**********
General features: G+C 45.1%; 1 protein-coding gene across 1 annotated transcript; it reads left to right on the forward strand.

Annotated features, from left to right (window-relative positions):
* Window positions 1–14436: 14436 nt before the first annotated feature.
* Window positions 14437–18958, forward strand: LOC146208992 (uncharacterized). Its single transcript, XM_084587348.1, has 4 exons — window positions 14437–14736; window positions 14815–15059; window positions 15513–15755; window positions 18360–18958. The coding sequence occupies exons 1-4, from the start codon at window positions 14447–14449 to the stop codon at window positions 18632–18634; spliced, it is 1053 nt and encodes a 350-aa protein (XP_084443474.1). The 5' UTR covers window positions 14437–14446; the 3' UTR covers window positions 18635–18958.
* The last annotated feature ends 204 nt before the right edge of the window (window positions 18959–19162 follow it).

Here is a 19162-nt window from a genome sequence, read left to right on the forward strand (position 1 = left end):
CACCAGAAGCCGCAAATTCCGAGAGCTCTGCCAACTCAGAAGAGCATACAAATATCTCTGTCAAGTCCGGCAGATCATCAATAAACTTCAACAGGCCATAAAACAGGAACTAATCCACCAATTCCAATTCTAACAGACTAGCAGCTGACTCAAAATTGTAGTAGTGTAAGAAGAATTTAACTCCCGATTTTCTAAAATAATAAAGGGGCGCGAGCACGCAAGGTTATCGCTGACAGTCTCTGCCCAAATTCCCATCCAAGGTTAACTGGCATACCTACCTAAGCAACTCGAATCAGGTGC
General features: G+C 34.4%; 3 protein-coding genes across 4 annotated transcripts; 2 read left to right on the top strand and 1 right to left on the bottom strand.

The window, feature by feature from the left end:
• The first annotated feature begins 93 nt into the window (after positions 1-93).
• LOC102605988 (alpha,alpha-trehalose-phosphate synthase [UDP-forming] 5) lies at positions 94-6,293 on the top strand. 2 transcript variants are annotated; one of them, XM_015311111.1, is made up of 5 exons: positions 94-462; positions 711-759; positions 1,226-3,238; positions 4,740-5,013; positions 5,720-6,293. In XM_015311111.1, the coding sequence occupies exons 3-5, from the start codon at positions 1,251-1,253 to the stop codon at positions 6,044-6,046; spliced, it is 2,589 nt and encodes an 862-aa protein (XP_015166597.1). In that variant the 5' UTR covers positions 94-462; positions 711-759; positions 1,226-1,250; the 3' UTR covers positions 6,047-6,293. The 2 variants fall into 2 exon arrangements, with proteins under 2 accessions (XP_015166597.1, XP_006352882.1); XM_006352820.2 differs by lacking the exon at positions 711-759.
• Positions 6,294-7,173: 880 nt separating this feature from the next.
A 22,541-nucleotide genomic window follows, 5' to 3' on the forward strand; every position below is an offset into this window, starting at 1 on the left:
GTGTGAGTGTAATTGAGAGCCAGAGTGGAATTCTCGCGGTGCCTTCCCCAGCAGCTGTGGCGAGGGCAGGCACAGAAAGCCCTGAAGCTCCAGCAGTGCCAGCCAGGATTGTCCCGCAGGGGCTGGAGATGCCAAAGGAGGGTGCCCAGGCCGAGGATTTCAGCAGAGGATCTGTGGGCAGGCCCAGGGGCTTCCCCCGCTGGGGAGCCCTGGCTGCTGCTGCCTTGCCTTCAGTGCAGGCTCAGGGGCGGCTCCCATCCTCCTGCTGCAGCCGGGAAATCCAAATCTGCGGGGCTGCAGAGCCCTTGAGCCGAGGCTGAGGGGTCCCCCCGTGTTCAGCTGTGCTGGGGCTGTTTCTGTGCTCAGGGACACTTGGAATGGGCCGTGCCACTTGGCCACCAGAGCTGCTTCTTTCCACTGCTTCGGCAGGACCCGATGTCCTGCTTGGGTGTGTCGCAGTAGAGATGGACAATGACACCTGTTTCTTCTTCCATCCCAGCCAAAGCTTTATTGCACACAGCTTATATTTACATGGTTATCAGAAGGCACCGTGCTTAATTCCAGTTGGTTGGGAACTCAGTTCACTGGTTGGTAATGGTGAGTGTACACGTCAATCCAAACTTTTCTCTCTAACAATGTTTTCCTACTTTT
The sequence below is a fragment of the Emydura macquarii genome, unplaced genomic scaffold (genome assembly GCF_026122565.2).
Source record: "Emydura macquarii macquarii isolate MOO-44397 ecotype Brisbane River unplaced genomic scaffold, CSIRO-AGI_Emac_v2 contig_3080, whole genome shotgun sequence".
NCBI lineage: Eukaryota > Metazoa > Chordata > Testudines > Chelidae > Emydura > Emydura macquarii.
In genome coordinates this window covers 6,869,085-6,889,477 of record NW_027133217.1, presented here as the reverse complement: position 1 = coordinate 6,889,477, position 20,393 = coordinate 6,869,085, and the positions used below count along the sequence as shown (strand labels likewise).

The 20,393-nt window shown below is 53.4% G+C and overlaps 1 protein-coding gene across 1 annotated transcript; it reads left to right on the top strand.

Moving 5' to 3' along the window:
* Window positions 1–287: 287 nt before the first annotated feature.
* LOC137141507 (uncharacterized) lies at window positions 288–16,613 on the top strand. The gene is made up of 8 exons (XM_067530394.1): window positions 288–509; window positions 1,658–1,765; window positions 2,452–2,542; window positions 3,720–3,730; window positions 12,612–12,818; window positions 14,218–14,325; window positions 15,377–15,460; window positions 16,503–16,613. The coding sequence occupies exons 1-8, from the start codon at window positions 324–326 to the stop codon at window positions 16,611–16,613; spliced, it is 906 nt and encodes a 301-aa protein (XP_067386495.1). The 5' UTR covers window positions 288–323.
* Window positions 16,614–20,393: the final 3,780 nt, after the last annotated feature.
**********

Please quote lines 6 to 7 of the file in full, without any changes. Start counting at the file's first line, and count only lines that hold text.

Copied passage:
Here is a 19162-nt window from a genome sequence, read left to right on the forward strand (position 1 = left end):
CACCAGAAGCCGCAAATTCCGAGAGCTCTGCCAACTCAGAAGAGCATACAAATATCTCTGTCAAGTCCGGCAGATCATCAATAAACTTCAACAGGCCATAAAACAGGAACTAATCCACCAATTCCAATTCTAACAGACTAGCAGCTGACTCAAAATTGTAGTAGTGTAAGAAGAATTTAACTCCCGATTTTCTAAAATAATAAAGGGGCGCGAGCACGCAAGGTTATCGCTGACAGTCTCTGCCCAAATTCCCATCCAAGGTTAACTGGCATACCTACCTAAGCAACTCGAATCAGGTGC